Square Room

Things get even trickier in a square room. Since the walls are of the same dimensions, the sound waves are reflected at the same frequencies and you get a muddled sound that’s very unpleasant. 

To get the ideal setup in a small square room I had to go the extra mile and wall mount my speakers at the corners. 

What height should the speakers sit if I want to elevate them?

The speaker height is subjective to the type of speakers you have. If you have floor-standing speakers you may need to lift them just a bit if you have a low seating height. Lifting them too much isn’t ideal. If you have subwoofers, you should lift them to your ear level, around 1 – 1.5 feet above the floor. 

As mentioned before, in a small square room, you’re better off wall mounting your speakers at the corners. However, when it comes to wall mounting your speakers, they need to be at the ideal height to match your ear level. 

Types of speakers that fit well in a small room

The acoustic advantage of a small room is that the small space allows sound to magnify and increases the output of your speakers. That means you don’t need to invest in extremely high-end speakers that outperform your needs. Just make sure to buy speakers with a high sensitivity rating. This metric tells you the output your speaker can produce for every watt from one meter away. That allows your speakers to be louder with less power.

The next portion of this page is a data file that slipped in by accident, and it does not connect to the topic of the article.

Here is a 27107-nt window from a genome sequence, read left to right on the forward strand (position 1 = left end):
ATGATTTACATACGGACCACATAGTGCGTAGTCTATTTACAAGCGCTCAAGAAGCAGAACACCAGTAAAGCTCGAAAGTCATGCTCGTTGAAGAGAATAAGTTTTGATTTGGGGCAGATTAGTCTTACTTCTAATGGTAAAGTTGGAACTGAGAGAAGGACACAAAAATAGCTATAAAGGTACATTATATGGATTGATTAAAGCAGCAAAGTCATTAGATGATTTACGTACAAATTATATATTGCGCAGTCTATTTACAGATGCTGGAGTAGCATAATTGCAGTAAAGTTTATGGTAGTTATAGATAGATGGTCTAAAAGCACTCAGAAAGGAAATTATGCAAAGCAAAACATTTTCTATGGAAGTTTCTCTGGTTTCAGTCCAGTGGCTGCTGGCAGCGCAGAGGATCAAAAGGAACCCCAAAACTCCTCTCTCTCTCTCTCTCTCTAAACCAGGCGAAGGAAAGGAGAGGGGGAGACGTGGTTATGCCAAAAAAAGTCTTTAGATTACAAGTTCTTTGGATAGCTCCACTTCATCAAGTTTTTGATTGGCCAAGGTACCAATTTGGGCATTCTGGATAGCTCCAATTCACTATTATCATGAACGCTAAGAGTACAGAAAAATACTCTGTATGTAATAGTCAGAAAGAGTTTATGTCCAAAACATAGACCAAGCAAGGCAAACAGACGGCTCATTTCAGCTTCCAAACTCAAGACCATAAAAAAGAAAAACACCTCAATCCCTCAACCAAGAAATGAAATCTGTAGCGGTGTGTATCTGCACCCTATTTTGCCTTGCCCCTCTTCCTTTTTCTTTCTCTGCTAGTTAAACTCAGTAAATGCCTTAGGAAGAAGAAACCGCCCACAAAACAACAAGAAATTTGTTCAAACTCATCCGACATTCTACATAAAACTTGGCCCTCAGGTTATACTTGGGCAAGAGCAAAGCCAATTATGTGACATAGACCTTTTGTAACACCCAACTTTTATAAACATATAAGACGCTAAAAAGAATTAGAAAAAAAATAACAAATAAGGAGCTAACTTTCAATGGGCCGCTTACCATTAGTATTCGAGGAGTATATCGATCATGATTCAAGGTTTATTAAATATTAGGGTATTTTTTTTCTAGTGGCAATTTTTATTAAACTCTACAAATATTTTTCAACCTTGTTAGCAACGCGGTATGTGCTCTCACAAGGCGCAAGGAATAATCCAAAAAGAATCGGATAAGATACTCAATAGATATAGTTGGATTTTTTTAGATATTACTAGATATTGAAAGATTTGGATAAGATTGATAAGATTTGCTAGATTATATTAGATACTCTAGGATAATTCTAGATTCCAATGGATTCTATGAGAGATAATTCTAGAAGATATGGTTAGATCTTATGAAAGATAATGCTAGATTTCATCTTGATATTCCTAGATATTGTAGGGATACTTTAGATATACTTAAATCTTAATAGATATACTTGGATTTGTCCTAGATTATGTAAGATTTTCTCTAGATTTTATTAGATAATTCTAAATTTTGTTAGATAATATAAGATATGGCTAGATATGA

It’s also important to note that the size of your speaker directly correlates to the size of your room. Large speakers are terrible in a small room and small speakers don’t do well in a large room. Large speakers in a small room don’t allow the sound to decay properly while small speakers in a large room don’t allow the sound to reflect and reverb sufficiently. 

In a small room, you’re better off with bookshelf speakers along with a decent subwoofer. The subwoofer can handle the bass while bookshelf speakers would create amazing high to mid-range frequencies.  

On the other hand, if you have a 5.1 surround sound speaker or a soundbar for your TV you can only follow what’s already mentioned in the manual. For instance, 

  • The soundbar sits in front of the TV, preferably at your ear level. 
  • The 5.1 system would have the central unit and the subwoofer at the center in front of your TV while the side surround tweeters sit on the left and right to your listening position and the rest sit behind your couch. 


If you have a small room make sure that you place your speakers and buy proportionally sized speakers according to this guide. That will work wonders as it did for me. I hope this article would help you with your setup so that you can enjoy crisp auditory bliss.  

Rune Bearson

As you can see, I love my headphones! I use them every day when commuting, watching YouTube videos, playing guitar/piano and doing chores. I'm a podcast addict and I like all kinds of music from metal to chillout ambient.